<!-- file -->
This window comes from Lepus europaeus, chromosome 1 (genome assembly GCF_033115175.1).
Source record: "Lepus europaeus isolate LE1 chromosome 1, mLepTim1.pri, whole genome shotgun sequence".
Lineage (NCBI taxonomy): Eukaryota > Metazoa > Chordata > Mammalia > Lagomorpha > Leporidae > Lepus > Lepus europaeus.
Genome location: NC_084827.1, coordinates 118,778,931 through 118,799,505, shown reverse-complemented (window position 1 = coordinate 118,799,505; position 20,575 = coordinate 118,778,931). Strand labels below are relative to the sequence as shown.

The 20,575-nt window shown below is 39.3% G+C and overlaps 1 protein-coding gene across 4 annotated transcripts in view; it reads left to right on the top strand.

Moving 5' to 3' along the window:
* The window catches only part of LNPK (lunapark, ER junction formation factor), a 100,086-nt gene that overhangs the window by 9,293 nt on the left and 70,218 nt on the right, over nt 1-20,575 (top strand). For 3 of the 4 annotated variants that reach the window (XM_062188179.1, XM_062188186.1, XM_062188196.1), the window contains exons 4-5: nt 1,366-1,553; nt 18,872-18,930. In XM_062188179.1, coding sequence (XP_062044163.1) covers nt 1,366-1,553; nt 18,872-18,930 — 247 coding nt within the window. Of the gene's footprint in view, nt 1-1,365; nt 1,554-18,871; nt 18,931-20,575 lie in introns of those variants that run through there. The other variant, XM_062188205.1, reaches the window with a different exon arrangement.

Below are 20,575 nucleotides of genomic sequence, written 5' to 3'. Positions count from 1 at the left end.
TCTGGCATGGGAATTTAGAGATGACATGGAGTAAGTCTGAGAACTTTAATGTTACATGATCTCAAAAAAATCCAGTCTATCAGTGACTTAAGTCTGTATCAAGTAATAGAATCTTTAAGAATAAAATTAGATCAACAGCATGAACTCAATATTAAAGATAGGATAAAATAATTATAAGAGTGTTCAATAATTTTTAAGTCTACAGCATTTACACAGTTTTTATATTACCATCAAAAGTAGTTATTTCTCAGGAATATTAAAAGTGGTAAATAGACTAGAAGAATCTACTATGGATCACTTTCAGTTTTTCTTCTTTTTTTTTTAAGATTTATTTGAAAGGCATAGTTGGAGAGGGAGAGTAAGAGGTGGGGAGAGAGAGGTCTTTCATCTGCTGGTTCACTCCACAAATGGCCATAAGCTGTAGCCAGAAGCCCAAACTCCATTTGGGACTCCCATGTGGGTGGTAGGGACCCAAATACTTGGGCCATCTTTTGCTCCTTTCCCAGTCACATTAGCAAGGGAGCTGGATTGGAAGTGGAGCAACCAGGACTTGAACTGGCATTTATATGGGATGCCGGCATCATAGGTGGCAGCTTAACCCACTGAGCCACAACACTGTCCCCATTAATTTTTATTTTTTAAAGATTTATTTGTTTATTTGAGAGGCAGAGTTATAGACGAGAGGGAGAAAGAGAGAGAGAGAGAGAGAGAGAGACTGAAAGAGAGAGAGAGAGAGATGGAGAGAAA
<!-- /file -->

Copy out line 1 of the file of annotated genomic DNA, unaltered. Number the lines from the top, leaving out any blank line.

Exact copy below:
This window comes from Lepus europaeus, chromosome 1 (genome assembly GCF_033115175.1).